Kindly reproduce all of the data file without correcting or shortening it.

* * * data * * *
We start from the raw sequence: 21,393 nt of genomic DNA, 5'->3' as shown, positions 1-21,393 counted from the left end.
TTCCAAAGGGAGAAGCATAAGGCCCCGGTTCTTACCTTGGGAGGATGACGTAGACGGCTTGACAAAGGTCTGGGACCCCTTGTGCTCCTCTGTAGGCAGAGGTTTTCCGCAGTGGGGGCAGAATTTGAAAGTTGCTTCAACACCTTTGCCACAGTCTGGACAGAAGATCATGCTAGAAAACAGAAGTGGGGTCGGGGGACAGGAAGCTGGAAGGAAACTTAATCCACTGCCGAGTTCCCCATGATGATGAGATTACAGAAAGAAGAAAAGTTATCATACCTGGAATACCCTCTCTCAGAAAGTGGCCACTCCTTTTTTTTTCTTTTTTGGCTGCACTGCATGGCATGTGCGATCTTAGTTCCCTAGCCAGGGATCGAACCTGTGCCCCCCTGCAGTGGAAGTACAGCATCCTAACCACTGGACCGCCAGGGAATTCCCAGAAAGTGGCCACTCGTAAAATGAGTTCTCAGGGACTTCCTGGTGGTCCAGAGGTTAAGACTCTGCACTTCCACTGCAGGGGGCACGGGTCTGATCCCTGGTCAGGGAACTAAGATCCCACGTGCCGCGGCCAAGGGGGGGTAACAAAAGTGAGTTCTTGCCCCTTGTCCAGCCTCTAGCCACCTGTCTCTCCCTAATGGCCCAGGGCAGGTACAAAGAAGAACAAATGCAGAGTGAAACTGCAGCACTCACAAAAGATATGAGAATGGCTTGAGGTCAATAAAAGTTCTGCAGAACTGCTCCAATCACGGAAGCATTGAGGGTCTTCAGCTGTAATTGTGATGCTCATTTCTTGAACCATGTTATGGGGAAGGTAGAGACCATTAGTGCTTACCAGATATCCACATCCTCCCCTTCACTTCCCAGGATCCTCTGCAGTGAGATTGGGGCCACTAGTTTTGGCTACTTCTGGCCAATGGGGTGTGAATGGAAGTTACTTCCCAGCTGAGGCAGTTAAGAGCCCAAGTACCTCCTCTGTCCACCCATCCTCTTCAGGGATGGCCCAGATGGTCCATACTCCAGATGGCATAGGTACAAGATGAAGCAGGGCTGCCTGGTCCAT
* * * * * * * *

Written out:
We start from the raw sequence: 21,393 nt of genomic DNA, 5'->3' as shown, positions 1-21,393 counted from the left end.
TTCCAAAGGGAGAAGCATAAGGCCCCGGTTCTTACCTTGGGAGGATGACGTAGACGGCTTGACAAAGGTCTGGGACCCCTTGTGCTCCTCTGTAGGCAGAGGTTTTCCGCAGTGGGGGCAGAATTTGAAAGTTGCTTCAACACCTTTGCCACAGTCTGGACAGAAGATCATGCTAGAAAACAGAAGTGGGGTCGGGGGACAGGAAGCTGGAAGGAAACTTAATCCACTGCCGAGTTCCCCATGATGATGAGATTACAGAAAGAAGAAAAGTTATCATACCTGGAATACCCTCTCTCAGAAAGTGGCCACTCCTTTTTTTTTCTTTTTTGGCTGCACTGCATGGCATGTGCGATCTTAGTTCCCTAGCCAGGGATCGAACCTGTGCCCCCCTGCAGTGGAAGTACAGCATCCTAACCACTGGACCGCCAGGGAATTCCCAGAAAGTGGCCACTCGTAAAATGAGTTCTCAGGGACTTCCTGGTGGTCCAGAGGTTAAGACTCTGCACTTCCACTGCAGGGGGCACGGGTCTGATCCCTGGTCAGGGAACTAAGATCCCACGTGCCGCGGCCAAGGGGGGGTAACAAAAGTGAGTTCTTGCCCCTTGTCCAGCCTCTAGCCACCTGTCTCTCCCTAATGGCCCAGGGCAGGTACAAAGAAGAACAAATGCAGAGTGAAACTGCAGCACTCACAAAAGATATGAGAATGGCTTGAGGTCAATAAAAGTTCTGCAGAACTGCTCCAATCACGGAAGCATTGAGGGTCTTCAGCTGTAATTGTGATGCTCATTTCTTGAACCATGTTATGGGGAAGGTAGAGACCATTAGTGCTTACCAGATATCCACATCCTCCCCTTCACTTCCCAGGATCCTCTGCAGTGAGATTGGGGCCACTAGTTTTGGCTACTTCTGGCCAATGGGGTGTGAATGGAAGTTACTTCCCAGCTGAGGCAGTTAAGAGCCCAAGTACCTCCTCTGTCCACCCATCCTCTTCAGGGATGGCCCAGATGGTCCATACTCCAGATGGCATAGGTACAAGATGAAGCAGGGCTGCCTGGTCCAT